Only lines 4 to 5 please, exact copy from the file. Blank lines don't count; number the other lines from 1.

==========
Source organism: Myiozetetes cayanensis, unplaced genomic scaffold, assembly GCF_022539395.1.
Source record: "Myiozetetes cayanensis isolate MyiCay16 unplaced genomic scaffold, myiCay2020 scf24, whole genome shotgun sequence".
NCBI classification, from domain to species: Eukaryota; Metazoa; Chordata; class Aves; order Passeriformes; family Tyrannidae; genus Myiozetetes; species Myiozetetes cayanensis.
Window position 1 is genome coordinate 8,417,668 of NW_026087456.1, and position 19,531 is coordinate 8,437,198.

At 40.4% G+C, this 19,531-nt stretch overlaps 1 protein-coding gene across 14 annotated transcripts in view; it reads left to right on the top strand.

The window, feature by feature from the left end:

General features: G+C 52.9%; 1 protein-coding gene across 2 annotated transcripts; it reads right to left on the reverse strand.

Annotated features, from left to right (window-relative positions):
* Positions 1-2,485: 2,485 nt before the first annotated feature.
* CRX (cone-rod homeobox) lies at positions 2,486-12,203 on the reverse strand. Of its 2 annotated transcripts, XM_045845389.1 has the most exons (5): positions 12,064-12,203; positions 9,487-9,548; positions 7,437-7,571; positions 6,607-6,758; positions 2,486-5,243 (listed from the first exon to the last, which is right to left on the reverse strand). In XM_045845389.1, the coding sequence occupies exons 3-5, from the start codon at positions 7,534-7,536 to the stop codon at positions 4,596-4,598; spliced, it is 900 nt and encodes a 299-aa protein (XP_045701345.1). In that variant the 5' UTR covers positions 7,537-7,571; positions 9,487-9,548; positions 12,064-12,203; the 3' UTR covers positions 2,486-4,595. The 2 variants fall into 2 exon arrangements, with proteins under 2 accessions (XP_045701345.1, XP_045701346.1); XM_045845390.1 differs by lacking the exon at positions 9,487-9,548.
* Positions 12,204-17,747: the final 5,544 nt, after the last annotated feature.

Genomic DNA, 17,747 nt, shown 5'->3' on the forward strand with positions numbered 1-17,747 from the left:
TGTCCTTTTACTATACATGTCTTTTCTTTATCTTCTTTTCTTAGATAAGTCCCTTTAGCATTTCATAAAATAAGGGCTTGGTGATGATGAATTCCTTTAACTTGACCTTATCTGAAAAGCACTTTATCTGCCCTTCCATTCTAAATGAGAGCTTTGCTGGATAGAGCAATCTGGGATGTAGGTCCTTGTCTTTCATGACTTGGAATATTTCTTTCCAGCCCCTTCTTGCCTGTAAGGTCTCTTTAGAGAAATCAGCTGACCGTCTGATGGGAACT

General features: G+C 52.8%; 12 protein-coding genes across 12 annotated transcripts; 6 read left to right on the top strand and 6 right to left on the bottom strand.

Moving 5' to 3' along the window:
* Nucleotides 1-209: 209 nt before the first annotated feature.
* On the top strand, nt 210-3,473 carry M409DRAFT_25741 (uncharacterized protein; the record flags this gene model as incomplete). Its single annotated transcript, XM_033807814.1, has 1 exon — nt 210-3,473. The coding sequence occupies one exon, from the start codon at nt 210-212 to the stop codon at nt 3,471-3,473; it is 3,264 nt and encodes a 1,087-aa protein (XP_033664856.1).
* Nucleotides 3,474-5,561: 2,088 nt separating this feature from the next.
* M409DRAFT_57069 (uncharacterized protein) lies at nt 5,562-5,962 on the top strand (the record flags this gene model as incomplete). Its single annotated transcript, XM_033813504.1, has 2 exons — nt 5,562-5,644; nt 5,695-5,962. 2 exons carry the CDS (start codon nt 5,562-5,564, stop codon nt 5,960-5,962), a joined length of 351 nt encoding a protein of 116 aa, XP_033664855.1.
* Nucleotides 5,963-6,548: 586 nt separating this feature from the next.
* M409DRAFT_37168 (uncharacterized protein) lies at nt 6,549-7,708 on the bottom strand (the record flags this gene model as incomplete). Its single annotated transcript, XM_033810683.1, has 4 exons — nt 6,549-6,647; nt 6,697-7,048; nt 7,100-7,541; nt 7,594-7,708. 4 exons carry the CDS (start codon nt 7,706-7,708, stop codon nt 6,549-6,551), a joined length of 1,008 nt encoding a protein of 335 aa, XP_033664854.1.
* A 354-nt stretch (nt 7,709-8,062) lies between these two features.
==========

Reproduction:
Window position 1 is genome coordinate 8,417,668 of NW_026087456.1, and position 19,531 is coordinate 8,437,198.

At 40.4% G+C, this 19,531-nt stretch overlaps 1 protein-coding gene across 14 annotated transcripts in view; it reads left to right on the top strand.